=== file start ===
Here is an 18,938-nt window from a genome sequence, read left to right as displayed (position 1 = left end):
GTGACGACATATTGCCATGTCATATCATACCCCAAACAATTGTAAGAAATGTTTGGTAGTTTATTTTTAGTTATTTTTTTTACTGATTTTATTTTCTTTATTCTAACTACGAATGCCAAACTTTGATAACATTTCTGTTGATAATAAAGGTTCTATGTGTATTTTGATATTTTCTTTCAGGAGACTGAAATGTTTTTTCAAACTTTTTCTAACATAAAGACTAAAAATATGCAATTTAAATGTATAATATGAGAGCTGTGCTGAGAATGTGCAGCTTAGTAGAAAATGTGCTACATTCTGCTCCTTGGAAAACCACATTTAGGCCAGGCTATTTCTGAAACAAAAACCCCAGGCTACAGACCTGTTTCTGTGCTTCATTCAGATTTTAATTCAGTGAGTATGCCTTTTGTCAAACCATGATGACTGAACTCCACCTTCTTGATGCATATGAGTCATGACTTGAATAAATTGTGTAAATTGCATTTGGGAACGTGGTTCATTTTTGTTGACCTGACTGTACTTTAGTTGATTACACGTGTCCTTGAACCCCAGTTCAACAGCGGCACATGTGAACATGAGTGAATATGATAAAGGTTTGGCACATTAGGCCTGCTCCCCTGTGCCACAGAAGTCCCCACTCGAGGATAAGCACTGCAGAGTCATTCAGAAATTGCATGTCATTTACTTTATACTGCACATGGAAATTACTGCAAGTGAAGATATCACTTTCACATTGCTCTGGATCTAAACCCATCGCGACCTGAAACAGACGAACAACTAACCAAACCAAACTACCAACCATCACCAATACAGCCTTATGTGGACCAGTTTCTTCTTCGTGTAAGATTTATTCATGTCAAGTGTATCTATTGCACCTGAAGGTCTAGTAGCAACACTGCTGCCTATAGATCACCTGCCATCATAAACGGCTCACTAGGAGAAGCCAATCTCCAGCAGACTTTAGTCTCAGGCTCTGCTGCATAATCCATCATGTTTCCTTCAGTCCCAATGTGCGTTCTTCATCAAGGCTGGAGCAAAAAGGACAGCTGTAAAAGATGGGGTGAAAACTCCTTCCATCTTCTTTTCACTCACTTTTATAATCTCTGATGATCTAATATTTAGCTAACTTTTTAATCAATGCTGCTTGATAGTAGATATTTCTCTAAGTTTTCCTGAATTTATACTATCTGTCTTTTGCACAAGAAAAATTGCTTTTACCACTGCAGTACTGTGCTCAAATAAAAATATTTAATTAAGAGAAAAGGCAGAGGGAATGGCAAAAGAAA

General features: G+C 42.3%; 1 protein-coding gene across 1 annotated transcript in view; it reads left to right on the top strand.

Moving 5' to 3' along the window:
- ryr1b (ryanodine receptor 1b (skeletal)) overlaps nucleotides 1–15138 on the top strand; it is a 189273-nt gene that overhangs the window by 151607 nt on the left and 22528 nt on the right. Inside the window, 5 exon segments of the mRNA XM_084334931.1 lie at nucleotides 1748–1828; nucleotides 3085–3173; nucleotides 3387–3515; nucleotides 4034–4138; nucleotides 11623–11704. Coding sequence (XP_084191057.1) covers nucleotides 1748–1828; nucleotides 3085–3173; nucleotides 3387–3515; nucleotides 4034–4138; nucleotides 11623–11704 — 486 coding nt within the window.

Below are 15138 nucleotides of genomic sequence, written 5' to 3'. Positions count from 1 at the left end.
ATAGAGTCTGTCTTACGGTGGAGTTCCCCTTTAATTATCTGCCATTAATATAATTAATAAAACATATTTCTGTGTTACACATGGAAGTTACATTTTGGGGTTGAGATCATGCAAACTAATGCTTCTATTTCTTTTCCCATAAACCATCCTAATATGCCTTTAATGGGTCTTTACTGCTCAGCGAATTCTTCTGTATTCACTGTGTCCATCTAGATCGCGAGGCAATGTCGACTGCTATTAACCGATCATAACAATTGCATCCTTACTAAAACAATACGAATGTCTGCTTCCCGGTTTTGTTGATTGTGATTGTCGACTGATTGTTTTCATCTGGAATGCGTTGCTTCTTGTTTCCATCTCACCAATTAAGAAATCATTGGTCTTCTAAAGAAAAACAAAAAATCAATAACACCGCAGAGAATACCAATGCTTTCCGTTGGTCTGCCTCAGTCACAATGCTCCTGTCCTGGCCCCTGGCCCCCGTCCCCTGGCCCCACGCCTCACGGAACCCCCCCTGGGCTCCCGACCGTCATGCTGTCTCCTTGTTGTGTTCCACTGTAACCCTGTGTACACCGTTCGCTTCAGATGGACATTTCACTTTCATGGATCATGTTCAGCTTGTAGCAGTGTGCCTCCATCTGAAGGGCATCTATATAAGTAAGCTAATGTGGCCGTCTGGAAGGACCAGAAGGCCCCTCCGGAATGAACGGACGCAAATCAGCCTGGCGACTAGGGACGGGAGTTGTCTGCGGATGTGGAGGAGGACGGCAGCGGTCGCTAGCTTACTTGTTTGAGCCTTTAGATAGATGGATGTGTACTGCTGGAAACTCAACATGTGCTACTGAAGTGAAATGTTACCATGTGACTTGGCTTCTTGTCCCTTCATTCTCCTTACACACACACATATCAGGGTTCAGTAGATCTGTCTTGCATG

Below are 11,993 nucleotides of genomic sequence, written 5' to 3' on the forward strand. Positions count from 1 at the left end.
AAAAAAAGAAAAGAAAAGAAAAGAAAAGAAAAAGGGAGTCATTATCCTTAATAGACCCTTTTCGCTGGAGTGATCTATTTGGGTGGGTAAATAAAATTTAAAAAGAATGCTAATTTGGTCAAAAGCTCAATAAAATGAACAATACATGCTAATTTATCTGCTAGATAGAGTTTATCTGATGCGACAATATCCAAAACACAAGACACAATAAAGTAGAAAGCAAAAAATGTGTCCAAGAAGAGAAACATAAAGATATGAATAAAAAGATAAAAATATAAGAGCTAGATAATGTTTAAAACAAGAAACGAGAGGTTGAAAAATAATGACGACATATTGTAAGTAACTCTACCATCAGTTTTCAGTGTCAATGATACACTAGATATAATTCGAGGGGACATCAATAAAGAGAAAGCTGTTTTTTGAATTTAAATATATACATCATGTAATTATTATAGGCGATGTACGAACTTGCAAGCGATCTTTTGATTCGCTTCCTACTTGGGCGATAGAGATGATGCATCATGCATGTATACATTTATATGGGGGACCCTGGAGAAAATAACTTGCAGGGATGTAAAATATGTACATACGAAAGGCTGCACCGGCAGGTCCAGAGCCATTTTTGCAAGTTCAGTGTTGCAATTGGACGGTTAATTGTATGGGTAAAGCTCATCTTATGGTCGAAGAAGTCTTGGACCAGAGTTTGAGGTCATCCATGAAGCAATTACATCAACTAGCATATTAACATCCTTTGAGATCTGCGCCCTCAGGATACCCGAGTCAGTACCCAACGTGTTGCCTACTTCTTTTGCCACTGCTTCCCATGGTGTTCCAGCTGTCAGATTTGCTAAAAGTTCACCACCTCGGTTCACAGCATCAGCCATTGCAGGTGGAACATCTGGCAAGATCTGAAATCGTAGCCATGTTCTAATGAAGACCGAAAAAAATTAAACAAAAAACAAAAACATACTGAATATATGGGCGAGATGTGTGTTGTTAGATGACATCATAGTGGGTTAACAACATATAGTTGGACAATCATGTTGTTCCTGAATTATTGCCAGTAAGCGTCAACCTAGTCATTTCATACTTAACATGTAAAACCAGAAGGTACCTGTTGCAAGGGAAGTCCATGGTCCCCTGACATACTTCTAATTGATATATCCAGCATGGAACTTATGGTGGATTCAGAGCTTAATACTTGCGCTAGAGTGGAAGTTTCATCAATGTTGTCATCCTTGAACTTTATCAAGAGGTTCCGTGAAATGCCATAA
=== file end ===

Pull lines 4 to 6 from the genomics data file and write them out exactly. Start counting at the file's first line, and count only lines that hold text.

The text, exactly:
Moving 5' to 3' along the window:
- ryr1b (ryanodine receptor 1b (skeletal)) overlaps nucleotides 1–15138 on the top strand; it is a 189273-nt gene that overhangs the window by 151607 nt on the left and 22528 nt on the right. Inside the window, 5 exon segments of the mRNA XM_084334931.1 lie at nucleotides 1748–1828; nucleotides 3085–3173; nucleotides 3387–3515; nucleotides 4034–4138; nucleotides 11623–11704. Coding sequence (XP_084191057.1) covers nucleotides 1748–1828; nucleotides 3085–3173; nucleotides 3387–3515; nucleotides 4034–4138; nucleotides 11623–11704 — 486 coding nt within the window.

Below are 15138 nucleotides of genomic sequence, written 5' to 3'. Positions count from 1 at the left end.